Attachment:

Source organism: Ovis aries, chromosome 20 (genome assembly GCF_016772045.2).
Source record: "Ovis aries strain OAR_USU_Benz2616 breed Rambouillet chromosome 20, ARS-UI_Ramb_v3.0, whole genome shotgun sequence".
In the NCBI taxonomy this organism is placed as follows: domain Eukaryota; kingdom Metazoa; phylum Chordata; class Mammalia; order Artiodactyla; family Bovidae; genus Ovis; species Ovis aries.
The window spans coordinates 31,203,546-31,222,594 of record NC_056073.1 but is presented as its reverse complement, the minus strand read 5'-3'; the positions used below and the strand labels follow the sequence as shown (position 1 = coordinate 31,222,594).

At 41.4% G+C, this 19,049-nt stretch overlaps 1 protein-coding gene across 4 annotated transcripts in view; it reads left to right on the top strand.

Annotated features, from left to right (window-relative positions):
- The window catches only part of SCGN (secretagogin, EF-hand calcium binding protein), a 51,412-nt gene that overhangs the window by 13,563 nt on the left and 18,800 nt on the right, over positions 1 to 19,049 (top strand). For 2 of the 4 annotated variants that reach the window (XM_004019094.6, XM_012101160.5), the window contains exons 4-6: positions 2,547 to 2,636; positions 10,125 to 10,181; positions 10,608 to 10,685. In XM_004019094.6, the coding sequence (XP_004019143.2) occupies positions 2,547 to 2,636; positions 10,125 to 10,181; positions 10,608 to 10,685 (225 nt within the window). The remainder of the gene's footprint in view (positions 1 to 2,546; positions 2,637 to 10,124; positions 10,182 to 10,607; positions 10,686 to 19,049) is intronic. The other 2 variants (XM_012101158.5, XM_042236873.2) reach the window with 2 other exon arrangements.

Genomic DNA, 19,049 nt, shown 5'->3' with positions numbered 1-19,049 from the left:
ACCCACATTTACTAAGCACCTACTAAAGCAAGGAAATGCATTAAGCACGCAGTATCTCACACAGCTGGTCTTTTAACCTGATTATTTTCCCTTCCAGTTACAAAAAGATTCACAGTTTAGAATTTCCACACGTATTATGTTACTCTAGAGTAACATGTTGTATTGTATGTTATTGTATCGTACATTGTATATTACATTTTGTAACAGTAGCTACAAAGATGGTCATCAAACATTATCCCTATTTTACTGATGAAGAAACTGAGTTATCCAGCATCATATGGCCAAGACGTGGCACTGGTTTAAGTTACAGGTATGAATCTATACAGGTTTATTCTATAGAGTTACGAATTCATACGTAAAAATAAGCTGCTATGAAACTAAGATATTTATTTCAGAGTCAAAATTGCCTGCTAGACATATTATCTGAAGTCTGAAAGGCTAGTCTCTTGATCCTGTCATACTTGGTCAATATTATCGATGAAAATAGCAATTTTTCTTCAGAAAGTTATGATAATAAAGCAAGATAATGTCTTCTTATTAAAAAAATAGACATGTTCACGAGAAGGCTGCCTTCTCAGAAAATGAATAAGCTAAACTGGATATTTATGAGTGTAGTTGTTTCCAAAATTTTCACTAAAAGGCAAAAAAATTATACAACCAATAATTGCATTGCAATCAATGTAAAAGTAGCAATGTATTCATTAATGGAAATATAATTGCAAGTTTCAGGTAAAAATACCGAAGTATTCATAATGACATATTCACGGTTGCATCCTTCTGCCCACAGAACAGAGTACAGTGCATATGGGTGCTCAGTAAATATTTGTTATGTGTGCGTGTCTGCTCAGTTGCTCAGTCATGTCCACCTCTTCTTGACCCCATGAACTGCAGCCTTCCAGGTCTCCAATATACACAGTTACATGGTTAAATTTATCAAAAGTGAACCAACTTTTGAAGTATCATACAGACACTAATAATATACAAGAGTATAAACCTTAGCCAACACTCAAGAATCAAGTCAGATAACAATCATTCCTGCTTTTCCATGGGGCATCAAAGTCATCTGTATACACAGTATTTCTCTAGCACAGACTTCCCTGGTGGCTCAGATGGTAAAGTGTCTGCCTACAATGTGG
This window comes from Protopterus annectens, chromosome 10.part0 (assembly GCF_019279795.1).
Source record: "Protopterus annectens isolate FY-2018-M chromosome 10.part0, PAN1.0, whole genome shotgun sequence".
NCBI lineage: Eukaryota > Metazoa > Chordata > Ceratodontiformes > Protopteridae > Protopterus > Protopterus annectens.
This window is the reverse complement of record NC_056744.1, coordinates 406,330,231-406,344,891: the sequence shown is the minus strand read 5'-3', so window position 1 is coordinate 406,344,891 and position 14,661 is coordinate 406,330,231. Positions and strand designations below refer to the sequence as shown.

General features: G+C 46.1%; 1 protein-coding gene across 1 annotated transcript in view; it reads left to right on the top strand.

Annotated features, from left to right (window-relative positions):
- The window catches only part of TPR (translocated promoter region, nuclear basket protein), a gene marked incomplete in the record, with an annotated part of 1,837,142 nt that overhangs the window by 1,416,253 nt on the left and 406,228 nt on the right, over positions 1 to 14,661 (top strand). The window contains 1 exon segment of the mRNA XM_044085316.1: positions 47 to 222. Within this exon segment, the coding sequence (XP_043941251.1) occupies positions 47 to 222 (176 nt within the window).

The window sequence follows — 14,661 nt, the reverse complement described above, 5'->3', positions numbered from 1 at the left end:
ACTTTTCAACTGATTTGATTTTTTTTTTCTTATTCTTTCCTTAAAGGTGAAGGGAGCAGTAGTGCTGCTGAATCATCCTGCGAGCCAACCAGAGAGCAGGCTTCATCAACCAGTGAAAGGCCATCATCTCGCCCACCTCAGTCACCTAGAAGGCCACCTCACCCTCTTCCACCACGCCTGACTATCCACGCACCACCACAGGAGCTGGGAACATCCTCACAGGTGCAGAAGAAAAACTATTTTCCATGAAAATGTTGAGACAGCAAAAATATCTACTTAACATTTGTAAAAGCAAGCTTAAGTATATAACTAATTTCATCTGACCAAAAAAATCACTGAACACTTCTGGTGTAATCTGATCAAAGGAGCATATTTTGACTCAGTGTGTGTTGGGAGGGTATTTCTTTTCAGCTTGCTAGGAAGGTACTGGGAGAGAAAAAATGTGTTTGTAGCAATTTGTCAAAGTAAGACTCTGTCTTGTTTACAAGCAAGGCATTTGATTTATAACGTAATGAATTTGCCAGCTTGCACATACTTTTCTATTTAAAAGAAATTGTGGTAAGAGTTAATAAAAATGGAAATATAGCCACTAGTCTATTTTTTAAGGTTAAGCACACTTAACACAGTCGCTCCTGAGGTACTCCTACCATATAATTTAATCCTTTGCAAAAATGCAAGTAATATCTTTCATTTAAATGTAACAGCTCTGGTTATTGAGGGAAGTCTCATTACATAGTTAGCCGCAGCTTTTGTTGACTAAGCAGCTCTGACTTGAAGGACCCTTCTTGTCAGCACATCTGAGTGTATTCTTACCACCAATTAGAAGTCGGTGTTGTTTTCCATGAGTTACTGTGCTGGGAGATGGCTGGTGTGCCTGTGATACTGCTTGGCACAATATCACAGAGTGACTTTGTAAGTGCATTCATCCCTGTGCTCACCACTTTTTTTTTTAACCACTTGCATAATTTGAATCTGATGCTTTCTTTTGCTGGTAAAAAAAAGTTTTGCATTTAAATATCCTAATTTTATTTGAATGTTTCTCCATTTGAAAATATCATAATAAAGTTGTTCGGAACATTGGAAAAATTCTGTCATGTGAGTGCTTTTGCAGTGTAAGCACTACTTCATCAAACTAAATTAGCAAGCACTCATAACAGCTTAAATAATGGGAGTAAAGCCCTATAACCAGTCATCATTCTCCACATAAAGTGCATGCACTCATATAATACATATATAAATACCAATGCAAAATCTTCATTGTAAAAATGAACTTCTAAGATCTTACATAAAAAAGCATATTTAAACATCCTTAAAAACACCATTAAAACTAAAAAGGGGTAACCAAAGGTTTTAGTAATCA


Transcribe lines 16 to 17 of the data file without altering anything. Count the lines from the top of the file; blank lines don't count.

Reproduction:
- The window catches only part of TPR (translocated promoter region, nuclear basket protein), a gene marked incomplete in the record, with an annotated part of 1,837,142 nt that overhangs the window by 1,416,253 nt on the left and 406,228 nt on the right, over positions 1 to 14,661 (top strand). The window contains 1 exon segment of the mRNA XM_044085316.1: positions 47 to 222. Within this exon segment, the coding sequence (XP_043941251.1) occupies positions 47 to 222 (176 nt within the window).

The window sequence follows — 14,661 nt, the reverse complement described above, 5'->3', positions numbered from 1 at the left end: